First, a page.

July 29, 2021 § Leave a comment

The bass is big and impressive but it’s not always in control, yet it has its stage purpose. The EM64 isn’t as refined, precise and clear sounding and the mids compared to the Craft Six are very light and to the back. Upper mids and vocals are forwardly tuned so you’re getting a more w-shaped signature here. The treble is also very different as it in the Craft six is more extended, refined and refined.


July 26, 2021 § Leave a comment

To complement the FH5s’ unique driver complement is a user tunable crossover network with three two-position switches for Bass, Midrange, and Treble offering eight different crossover settings in addition to the five differently tuned eartips (bass, vocal, balanced, foam, bi-flange), meaning the FH5s can be adapted to almost any listening taste or preference.


July 22, 2021 § Leave a comment

Another signature design element Westone’s ‘Deep Open Bore’, which is a deeply flared mouth that is moulded into the outer openings of the Flex Canals and into which sounds from the driver sound outlet tubes flow. Westone says the Deep Open Bore helps provide “a smoother transition between the monitor mix and the ambient sound.” My point in providing all this construction detail is to indicate that Westone assiduously works to address key earpiece design issues that most competitors have yet to address.

This same care and attention to detail has gone into the selection of accessories provided with the ES80. The CIEMs ship in a watertight, internally padded Pelican carry case whose lid sports a Westone logo plate, and a top surface etched with the owner’s name, the CIEMs’ date of manufacture, and the unit’s serial/model number. Within the case are found an owner’s manual, a padded microfibre cleaning cloth, a cleaning tool/brush, a small vial of Oto-Ease fluid (a gentle lubricant users can apply to earpiece shells to facilitate smoother insertion and removal), and a renewable desiccant-filled pod to help prevent moisture damage to the CIEMs. 

Campfire Audio Honeydew and Satsuma

July 18, 2021 § Leave a comment


July 9, 2021 § Leave a comment

The ear pieces are not the biggest but they’re not small either, so the units do stick out of your ears quite a bit, but it’s still acceptable. This of course strongly depends on the shape of your ears, but listeners with smaller ears will for sure notice this.

Design-wise I like these IEMs: smooth edges, discrete L/R markings, a pretty face plate and eye for detail with a golden ring in the middle of the shell. The nozzle size is reasonably normal. The length is actually short, but because of the typical design of the shell, it looks quite long. The width of the nozzle is quite large, so this should be taken into account if you have small canals, especially of you want to use foam tips.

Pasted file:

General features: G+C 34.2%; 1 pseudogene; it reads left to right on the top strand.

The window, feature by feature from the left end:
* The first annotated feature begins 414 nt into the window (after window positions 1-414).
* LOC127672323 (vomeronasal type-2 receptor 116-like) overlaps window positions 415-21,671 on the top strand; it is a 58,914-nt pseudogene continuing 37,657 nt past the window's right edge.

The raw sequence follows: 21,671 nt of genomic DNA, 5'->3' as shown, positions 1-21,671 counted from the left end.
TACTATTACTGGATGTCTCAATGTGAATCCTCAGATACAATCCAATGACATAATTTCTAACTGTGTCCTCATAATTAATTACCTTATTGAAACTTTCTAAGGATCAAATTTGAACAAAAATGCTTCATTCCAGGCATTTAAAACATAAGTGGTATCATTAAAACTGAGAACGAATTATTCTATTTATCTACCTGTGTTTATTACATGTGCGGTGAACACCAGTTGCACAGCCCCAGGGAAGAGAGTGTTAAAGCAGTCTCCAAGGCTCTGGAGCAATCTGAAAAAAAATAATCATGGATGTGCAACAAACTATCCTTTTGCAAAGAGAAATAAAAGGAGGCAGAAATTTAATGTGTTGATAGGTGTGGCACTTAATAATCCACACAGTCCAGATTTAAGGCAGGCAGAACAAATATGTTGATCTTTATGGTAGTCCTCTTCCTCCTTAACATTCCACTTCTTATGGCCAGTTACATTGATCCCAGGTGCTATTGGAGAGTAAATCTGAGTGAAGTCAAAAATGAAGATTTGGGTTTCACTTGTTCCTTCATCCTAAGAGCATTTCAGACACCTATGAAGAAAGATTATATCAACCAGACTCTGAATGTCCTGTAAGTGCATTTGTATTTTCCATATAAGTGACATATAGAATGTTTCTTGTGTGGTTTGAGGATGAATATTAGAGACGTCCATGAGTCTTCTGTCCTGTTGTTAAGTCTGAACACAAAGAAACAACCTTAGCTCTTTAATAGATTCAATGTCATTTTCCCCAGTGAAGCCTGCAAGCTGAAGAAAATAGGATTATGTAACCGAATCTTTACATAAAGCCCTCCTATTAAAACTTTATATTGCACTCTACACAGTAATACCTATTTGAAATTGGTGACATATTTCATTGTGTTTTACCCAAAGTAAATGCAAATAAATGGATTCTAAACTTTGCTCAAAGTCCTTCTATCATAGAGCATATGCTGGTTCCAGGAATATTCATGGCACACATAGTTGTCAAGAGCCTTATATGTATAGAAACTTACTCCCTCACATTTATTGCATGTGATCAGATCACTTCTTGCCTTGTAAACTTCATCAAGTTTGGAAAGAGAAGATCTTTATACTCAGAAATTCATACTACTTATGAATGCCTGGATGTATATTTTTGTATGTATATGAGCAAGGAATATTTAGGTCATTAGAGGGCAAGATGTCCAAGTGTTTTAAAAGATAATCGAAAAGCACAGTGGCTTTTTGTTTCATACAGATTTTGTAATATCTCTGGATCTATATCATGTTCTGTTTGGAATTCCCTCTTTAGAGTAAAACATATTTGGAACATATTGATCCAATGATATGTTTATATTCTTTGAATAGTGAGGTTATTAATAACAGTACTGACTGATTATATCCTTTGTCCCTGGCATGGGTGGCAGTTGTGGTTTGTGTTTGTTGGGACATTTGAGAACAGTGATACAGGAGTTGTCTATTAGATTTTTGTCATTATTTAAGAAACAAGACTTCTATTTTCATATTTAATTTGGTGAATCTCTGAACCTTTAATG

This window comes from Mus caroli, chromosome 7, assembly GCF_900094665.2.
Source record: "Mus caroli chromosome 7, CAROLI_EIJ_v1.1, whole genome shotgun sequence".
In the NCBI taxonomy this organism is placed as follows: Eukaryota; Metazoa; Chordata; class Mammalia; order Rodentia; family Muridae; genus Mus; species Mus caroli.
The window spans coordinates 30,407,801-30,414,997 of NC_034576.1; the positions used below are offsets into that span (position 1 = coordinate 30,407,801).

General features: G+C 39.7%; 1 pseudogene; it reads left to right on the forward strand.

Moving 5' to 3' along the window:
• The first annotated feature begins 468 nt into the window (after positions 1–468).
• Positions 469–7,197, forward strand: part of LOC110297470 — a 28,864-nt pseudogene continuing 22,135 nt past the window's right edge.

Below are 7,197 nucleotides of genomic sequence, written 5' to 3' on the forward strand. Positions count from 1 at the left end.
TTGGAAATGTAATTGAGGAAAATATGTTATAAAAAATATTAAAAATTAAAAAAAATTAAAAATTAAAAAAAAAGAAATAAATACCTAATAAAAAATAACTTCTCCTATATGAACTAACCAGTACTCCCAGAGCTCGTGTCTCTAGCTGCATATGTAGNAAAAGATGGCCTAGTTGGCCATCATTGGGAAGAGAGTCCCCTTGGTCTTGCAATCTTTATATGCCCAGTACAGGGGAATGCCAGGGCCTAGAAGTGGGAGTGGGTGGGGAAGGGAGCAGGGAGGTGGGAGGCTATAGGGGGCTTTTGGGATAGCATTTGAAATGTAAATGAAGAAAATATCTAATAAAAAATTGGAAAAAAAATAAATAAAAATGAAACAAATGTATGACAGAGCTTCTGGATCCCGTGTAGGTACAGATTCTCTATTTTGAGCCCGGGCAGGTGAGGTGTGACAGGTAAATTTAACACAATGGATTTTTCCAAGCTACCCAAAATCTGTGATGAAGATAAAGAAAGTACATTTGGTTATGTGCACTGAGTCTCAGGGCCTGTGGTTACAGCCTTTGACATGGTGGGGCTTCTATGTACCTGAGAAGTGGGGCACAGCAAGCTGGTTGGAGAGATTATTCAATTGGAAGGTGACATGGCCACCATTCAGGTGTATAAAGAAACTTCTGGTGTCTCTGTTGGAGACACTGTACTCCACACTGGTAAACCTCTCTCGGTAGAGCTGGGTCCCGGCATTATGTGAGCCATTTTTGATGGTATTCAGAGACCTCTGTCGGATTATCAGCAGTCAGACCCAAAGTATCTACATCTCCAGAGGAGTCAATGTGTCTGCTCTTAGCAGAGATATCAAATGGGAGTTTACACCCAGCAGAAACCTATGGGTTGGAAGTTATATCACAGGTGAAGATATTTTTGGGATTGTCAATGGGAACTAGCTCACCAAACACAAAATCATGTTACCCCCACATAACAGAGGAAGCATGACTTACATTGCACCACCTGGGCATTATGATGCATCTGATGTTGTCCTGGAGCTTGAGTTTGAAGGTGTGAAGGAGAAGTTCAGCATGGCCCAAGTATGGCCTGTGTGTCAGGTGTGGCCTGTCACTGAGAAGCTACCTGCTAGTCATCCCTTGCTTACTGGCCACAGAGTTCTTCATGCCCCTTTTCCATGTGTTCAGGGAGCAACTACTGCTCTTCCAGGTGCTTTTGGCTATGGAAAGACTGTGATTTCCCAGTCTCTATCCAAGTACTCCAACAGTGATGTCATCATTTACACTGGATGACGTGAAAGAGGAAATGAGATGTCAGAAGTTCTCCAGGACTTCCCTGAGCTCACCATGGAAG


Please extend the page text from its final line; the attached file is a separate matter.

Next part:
July 4, 2021 § Leave a comment

The Astrotec Volans have a rounded not-so-agile low end. They reproduce the low region in a very clean and delicate way. The bass quantity is adequately tuned, not overwhelming but also not light. It is not flat by any means, it is a little more emphasized than that. The sub-bass quantity fares similarly, it provides essential harmonics without any issue and that is of course, nice. Don’t get me wrong though, if the track calls for it, Volans’ bass can get pretty impactful but they tend to stay gentle for most of the time. On another note, the whole signature never feels digital and manages to stay natural and organic. You do not feel anything left out here.


June 29, 2021 § Leave a comment

Sennheiser IE 900 Flagship IEM Review

June 24, 2021 § Leave a comment


June 23, 2021 § Leave a comment

On each side, the brand emblazoned a different picture. While the left side displays SeeAudio’s logo (a mystic eye) and the brand name, the right side exhibits a blade-like sigil, underlined by the IEM’s name, Yume.

The cable is equally good and if you can find better ones on the market, there are far worse options than this one. It’s braided, straight-shaped at the end, and feels pretty robust. At least enough to withstand a daily dose of commuting abuse. 

Bowers & Wilkins PI7 $399 review

June 13, 2021 § Leave a comment

We select one of B&W’s suggested tracks, Billie Eilish’s Everything I Wanted on Qobuz, and Eilish’s vocal is as nuanced and breathy as the artist intended within the PI7’s neutral presentation. The PI7 betters the competition when it comes to the layering of instruments and extra vocals, which join the mix with a modicum of extra space around them to shine. However, the intense rise and fall of this unique beat treatment is marginally more zealous and emotive through the Sennheisers.

B&W has served up a decisively transparent and detailed listen in the PI7, and one that will appeal to many listeners. It’s just that in aiming squarely at precision and clarity, the sound occasionally lacks an extra injection of dynamic excitement. The Sennheisers’ presentation is slightly richer and more full-bodied, making rhythmic musical passages and vocals through the low mids more impactful, without negatively affecting detail.

Where Am I?

You are currently browsing the HeadPhone InEar category at Audiophilepure.

%d bloggers like this: